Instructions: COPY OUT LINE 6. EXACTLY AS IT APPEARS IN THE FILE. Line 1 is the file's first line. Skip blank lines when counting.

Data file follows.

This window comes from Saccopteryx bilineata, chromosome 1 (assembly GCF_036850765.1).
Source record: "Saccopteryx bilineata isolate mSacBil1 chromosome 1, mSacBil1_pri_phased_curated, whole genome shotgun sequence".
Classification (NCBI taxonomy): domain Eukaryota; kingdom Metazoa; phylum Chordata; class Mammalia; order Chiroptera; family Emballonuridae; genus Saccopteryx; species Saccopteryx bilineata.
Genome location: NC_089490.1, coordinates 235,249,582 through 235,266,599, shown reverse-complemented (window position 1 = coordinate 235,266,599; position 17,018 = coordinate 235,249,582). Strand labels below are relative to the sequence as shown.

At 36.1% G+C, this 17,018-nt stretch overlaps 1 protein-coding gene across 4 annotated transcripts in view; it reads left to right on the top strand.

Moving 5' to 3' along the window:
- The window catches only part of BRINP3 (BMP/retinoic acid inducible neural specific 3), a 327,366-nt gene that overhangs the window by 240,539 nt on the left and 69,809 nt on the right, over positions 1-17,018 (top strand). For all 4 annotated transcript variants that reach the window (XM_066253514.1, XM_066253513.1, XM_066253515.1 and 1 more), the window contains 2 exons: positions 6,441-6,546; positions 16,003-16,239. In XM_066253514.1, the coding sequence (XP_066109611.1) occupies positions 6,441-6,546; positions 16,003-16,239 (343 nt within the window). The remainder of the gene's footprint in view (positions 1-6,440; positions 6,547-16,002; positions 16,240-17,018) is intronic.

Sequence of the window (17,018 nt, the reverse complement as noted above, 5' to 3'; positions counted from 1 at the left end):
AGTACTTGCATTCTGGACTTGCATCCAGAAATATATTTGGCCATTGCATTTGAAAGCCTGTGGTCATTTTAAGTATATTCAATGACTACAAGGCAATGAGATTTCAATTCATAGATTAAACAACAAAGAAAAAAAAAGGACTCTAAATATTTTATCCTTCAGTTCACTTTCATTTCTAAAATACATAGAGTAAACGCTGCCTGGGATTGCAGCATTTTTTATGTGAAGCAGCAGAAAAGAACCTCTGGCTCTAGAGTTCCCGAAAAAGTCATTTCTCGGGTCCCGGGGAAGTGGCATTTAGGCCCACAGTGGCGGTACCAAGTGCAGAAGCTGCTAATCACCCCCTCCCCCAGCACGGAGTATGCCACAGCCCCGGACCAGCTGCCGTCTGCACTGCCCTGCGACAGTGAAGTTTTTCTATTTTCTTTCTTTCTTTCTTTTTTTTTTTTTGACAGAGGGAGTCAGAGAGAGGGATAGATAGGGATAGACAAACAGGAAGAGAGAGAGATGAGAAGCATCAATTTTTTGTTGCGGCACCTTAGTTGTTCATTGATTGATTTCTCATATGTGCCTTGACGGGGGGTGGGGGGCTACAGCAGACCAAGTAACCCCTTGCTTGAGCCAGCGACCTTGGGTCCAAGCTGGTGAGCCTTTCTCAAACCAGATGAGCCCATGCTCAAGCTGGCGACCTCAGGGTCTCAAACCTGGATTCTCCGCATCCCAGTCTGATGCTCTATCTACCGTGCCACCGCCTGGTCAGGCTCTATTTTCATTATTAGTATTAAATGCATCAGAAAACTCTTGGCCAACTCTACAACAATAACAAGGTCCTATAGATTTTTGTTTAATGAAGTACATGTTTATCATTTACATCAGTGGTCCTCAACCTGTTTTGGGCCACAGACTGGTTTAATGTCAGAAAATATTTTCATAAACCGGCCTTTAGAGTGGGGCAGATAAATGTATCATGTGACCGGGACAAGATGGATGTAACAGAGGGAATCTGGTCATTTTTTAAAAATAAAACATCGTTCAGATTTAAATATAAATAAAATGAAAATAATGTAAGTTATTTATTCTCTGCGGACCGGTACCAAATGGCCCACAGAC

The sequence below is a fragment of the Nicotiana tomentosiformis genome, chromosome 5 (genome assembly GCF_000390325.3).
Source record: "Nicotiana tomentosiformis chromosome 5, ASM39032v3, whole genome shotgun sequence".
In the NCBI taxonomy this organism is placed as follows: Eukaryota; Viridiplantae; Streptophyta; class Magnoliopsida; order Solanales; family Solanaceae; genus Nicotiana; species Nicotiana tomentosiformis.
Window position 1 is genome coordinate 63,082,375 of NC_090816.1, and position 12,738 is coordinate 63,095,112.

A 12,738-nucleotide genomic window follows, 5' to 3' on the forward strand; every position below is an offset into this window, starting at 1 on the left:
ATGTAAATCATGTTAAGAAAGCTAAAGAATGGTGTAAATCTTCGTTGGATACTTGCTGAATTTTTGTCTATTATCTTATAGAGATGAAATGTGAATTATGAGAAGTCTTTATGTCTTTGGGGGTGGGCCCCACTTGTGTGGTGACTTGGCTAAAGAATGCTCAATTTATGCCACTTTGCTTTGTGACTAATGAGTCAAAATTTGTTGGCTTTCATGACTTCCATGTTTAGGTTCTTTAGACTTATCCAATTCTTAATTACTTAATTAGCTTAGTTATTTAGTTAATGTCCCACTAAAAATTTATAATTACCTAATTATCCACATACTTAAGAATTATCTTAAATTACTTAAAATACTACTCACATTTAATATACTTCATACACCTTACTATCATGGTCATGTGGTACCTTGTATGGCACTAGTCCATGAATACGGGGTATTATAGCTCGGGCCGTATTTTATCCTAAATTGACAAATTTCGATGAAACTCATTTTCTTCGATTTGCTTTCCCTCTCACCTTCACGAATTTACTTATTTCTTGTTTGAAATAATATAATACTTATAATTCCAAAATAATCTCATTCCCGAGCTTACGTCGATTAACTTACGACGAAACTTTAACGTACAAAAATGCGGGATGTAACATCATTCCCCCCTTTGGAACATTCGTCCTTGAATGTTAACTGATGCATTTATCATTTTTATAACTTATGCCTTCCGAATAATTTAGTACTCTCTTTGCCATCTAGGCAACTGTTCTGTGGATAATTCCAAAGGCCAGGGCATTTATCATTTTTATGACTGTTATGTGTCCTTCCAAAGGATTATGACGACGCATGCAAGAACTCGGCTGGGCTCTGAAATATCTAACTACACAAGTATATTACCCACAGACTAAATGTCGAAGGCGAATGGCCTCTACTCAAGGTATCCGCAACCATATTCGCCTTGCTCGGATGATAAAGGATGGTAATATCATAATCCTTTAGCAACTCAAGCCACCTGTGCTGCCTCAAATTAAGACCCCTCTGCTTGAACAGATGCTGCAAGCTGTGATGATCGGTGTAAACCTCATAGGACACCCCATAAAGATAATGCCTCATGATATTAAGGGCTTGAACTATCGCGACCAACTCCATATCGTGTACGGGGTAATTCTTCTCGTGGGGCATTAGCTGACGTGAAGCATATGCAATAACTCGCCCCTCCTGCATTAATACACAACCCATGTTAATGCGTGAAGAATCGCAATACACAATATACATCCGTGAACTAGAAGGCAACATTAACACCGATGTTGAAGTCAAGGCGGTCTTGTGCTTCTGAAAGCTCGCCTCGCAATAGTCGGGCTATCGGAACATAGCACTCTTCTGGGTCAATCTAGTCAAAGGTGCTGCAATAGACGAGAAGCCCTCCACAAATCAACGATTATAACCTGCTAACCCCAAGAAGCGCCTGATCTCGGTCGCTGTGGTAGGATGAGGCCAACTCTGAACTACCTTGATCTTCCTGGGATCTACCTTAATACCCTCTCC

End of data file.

Moving 5' to 3' along the window: